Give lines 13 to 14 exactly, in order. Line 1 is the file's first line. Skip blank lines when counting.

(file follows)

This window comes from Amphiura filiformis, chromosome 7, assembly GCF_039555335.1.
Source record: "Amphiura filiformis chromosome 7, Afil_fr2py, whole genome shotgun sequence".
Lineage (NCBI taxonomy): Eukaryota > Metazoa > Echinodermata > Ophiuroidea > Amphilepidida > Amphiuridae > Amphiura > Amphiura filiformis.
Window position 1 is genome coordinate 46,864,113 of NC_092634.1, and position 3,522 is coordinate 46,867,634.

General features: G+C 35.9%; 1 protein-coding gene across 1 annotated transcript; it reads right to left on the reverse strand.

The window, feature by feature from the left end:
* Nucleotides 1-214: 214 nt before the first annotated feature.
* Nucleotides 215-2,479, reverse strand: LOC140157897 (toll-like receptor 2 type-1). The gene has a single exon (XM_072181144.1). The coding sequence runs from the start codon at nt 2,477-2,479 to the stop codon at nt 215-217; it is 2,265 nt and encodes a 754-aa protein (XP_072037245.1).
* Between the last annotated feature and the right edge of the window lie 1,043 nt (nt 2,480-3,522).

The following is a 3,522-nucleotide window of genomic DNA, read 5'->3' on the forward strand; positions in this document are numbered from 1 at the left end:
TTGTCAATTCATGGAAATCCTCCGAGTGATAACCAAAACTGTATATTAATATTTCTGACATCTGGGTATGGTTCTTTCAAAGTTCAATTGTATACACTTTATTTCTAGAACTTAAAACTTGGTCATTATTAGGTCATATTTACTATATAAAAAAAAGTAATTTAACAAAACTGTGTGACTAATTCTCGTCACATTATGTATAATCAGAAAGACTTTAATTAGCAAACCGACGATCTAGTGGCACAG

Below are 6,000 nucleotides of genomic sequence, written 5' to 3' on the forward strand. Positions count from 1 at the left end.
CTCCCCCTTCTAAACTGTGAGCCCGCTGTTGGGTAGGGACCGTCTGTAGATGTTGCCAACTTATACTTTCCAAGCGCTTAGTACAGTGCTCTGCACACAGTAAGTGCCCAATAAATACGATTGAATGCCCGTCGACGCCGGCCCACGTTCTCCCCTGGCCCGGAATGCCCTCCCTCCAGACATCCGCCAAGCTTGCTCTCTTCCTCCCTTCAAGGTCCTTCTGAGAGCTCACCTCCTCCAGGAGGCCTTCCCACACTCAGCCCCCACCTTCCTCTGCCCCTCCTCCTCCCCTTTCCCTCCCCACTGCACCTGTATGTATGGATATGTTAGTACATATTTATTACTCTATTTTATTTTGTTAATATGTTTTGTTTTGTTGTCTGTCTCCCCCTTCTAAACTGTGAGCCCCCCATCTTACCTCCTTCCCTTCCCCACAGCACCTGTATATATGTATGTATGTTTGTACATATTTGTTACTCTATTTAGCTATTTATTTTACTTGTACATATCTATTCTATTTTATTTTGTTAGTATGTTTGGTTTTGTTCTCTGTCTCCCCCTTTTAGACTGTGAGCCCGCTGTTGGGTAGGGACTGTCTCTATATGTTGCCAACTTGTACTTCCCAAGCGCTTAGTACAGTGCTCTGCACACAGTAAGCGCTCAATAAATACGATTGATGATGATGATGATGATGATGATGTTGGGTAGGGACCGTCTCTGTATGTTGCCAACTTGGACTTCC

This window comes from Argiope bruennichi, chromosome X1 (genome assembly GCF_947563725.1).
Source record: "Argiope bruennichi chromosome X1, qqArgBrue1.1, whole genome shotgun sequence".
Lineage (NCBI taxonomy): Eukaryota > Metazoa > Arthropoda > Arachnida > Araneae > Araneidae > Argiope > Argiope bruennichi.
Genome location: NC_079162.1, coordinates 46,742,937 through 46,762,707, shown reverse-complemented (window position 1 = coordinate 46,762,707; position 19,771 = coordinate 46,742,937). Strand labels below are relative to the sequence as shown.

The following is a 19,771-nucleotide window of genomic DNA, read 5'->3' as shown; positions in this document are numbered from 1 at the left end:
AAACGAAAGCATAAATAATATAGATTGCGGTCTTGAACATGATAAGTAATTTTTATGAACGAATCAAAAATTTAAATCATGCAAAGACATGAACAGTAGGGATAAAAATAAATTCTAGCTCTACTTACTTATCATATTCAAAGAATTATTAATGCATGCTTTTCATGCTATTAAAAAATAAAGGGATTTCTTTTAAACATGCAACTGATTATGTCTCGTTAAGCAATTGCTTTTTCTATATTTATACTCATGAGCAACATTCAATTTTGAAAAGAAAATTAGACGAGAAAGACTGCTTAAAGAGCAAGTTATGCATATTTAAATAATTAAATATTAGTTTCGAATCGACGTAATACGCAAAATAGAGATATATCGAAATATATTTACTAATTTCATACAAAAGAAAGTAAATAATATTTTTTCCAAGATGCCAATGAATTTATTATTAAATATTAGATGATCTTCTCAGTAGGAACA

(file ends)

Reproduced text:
CTCCCCCTTCTAAACTGTGAGCCCGCTGTTGGGTAGGGACCGTCTGTAGATGTTGCCAACTTATACTTTCCAAGCGCTTAGTACAGTGCTCTGCACACAGTAAGTGCCCAATAAATACGATTGAATGCCCGTCGACGCCGGCCCACGTTCTCCCCTGGCCCGGAATGCCCTCCCTCCAGACATCCGCCAAGCTTGCTCTCTTCCTCCCTTCAAGGTCCTTCTGAGAGCTCACCTCCTCCAGGAGGCCTTCCCACACTCAGCCCCCACCTTCCTCTGCCCCTCCTCCTCCCCTTTCCCTCCCCACTGCACCTGTATGTATGGATATGTTAGTACATATTTATTACTCTATTTTATTTTGTTAATATGTTTTGTTTTGTTGTCTGTCTCCCCCTTCTAAACTGTGAGCCCCCCATCTTACCTCCTTCCCTTCCCCACAGCACCTGTATATATGTATGTATGTTTGTACATATTTGTTACTCTATTTAGCTATTTATTTTACTTGTACATATCTATTCTATTTTATTTTGTTAGTATGTTTGGTTTTGTTCTCTGTCTCCCCCTTTTAGACTGTGAGCCCGCTGTTGGGTAGGGACTGTCTCTATATGTTGCCAACTTGTACTTCCCAAGCGCTTAGTACAGTGCTCTGCACACAGTAAGCGCTCAATAAATACGATTGATGATGATGATGATGATGATGATGTTGGGTAGGGACCGTCTCTGTATGTTGCCAACTTGGACTTCC

This window comes from Argiope bruennichi, chromosome X1 (genome assembly GCF_947563725.1).